Contributions are welcome, and they are greatly appreciated! Every little bit helps, and credit will always be given.

You can contribute in many ways:

Types of Contributions

Report Bugs

Report bugs at

If you are reporting a bug, please include:

  • Your operating system name and version.
  • Any details about your local setup that might be helpful in troubleshooting.
  • Detailed steps to reproduce the bug.

The issue template will tell you how to collect version information.

Fix Bugs

Look through the GitHub issues for bugs. Anything tagged with “bug” and “help wanted” is open to whoever wants to implement it.

Implement Features

Look through the GitHub issues for features. Anything tagged with “enhancement” and “help wanted” is open to whoever wants to implement it.

Write Documentation

marbles could always use more documentation, whether as part of the official marbles docs, in docstrings, or even on the web in blog posts, articles, and such.

Submit Feedback

The best way to send feedback is to file an issue at

If you are proposing a feature:

  • Explain in detail how it would work.
  • Keep the scope as narrow as possible, to make it easier to implement.

Build a Plugin

We’ve developed marbles in a pluggable way, so you can contribute to the marbles ecosystem without committing code to the marbles repo!

Just as marbles provides some mixins you can add to a unittest.TestCase by adding a superclass to your test, you can develop more mixins outside the marbles repo and publish them yourself, they’ll interoperate just fine. Of course, we’d like to include mixins which may be useful to many people in the marbles.mixins package, so if you think that’s the case, please send us a pull request.

The marbles annotation logging mechanism right now just writes JSON structured data to a file. You can use logstash, mongoimport, Spark, or any other tool that understands JSON to store and analyze them after the fact. But, you can also implement the marbles logging interface to do something else with the assertion metadata, instead of logging it to disk. If you’d like to share your logging plugin, or discuss ideas for how to build one, just open an issue and we can discuss it with you there.

Get Started!

Ready to contribute? Here’s how to set up marbles for local development.

  1. Fork the marbles repo on GitHub here.

  2. Clone your fork locally:

    $ git clone
  3. Install your local copy into a virtualenv. If you have pipenv installed, you can run:

    $ cd marbles/
    $ pipenv install --dev
    $ pipenv shell

    This will install all of the marbles development dependencies, install marbles in development mode, so your changes to the files in your clone will take effect immediately, and put you in a shell where you can run the tests, build the docs, etc.

    If you don’t use pipenv, you can get the same effect inside any other virtualenv by running:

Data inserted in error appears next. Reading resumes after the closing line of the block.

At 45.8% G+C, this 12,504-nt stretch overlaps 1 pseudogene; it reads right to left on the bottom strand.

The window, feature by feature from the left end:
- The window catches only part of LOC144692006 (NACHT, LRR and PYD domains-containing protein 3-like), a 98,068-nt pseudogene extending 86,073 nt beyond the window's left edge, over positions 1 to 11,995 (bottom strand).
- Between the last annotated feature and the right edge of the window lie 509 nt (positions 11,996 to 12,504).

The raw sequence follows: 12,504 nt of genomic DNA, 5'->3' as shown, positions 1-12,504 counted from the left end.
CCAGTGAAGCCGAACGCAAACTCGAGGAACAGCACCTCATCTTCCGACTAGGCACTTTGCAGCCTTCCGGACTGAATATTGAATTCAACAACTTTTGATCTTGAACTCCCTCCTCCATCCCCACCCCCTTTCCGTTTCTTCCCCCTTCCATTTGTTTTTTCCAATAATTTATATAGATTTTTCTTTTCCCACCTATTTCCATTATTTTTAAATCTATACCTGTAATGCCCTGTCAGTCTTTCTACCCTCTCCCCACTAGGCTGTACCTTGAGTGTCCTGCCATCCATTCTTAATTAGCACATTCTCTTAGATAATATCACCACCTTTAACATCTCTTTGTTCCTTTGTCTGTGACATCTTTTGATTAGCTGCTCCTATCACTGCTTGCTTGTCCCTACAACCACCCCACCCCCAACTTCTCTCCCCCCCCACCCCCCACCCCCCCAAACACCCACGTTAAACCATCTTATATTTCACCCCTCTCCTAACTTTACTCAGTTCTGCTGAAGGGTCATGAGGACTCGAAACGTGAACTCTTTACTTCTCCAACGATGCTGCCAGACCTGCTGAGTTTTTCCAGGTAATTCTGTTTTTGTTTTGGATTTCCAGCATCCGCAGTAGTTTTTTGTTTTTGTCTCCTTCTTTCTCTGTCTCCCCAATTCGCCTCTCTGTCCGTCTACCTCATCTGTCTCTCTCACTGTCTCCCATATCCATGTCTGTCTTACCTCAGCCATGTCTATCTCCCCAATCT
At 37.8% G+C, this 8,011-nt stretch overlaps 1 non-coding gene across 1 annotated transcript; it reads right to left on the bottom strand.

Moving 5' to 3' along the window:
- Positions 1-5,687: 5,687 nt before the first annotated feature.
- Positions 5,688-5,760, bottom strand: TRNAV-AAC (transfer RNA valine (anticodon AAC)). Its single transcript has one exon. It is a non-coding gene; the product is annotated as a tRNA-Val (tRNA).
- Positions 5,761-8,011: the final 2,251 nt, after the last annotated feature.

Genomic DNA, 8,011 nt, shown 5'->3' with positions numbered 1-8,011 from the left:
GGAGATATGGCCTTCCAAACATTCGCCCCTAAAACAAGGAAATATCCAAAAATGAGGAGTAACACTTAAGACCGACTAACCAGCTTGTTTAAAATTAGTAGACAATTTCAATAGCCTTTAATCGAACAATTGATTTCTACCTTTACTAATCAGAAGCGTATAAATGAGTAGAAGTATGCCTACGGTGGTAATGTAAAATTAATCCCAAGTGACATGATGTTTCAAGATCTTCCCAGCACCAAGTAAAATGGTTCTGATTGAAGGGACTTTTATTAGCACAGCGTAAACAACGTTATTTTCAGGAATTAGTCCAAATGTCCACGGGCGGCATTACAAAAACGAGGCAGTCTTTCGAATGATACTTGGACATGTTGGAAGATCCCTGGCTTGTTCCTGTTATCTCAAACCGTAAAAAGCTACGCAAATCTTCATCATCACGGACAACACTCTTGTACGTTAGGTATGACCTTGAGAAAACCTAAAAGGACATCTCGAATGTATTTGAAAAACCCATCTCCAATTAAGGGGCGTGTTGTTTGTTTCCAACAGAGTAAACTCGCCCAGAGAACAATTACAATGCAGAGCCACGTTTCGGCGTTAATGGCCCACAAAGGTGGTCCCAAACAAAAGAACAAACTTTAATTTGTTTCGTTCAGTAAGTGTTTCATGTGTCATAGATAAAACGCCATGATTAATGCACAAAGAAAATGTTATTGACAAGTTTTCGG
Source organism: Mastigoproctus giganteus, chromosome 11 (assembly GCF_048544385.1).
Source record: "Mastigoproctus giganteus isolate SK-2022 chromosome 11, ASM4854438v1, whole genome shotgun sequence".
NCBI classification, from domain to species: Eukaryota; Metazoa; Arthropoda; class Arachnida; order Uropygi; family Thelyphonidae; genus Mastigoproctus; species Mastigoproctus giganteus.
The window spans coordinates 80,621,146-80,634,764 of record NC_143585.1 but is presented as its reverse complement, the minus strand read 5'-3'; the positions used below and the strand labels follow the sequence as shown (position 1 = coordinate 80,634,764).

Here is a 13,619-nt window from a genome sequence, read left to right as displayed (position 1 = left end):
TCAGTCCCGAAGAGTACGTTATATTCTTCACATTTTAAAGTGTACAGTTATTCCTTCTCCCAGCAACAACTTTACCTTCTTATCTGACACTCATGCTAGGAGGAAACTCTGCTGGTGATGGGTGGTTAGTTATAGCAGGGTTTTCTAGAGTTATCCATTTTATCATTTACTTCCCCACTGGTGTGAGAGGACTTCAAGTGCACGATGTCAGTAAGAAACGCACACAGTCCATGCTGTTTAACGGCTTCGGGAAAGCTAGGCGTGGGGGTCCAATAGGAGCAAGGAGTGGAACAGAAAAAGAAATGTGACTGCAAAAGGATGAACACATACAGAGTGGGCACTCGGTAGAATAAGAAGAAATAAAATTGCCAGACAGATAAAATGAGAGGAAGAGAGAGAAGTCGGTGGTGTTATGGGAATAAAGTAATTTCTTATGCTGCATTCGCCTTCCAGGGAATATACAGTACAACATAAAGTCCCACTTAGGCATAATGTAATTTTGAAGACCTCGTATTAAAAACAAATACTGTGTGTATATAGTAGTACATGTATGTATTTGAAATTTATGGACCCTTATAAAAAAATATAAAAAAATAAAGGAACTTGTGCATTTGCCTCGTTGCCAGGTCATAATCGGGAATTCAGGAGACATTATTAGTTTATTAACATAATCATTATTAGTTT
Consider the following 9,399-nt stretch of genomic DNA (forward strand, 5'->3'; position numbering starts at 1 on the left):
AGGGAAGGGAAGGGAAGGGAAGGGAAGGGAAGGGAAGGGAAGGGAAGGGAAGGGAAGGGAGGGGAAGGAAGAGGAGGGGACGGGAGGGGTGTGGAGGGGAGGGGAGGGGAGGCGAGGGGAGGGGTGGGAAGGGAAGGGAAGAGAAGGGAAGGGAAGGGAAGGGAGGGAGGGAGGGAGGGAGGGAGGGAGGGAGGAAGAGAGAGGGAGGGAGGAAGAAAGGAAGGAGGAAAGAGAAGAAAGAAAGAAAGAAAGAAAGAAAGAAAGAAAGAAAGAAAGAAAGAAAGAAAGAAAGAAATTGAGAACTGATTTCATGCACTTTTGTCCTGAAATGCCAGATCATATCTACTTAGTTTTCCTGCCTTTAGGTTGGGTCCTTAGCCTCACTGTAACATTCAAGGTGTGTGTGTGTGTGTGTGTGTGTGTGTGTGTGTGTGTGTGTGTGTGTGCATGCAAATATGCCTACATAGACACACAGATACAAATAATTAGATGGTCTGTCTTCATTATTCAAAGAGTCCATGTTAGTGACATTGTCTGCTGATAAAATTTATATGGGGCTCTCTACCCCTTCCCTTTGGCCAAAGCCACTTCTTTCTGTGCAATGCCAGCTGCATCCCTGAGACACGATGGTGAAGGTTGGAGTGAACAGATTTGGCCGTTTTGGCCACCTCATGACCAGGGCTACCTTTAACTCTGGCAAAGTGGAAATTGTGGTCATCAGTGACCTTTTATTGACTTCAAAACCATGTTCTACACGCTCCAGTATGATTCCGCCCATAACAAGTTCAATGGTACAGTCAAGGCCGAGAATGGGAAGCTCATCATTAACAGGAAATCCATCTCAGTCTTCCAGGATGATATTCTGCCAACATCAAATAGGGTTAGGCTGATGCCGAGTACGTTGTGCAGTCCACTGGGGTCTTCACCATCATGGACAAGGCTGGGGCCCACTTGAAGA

$ pip install -r requirements.txt
  4. Create a branch for local development:

    $ git checkout -b name-of-your-bugfix-or-feature-or-docs

    Now you can make your changes locally. marbles is developed as separate packages in the namespace package marbles:

    1. The TestCase customizations and the assertion logging infrastructure live in marbles.core, which you’ll find inside the repo under marbles/core.
    2. The mixins live in marbles.mixins, which you’ll find inside the repo under marbles/mixins.
  5. As you make changes, you can run the tests and lint with flake8. These should be run inside the package you’ve made changes to, so if you’ve made changes to marbles.core, you should run this:

    $ cd marbles/core
    $ python flake8
    $ python test


    Don’t worry about bumping version numbers yourself. We’ll handle this in the release that includes your changes.

    For more developer workflows (linting, testing, test coverage, docs), see Maintainer’s Guide.

  6. Commit your changes and push your branch to GitHub:

    $ git add .
    $ git commit -m "Your detailed description of your changes."
    $ git push origin name-of-your-bugfix-or-feature
  7. Submit a pull request through the GitHub website.

  8. We’ll review your changes, merge them, and include them in the next release.

Pull Request Guidelines

Before you submit a pull request, check that it meets these guidelines:

  1. The pull request should include tests.
  2. If the pull request adds functionality, the docs should be updated. Make sure your new functionality is documented with docstrings and appropriate additions to the Sphinx docs, and add the feature to the list in
  3. The pull request should work for Python 3.5, 3.6, and 3.7. Check and make sure that the tests pass for all supported Python versions.
  4. In order to accept your code contributions, please fill out the appropriate Contributor License Agreement in the cla folder and submit it to We need this before we can accept your pull request.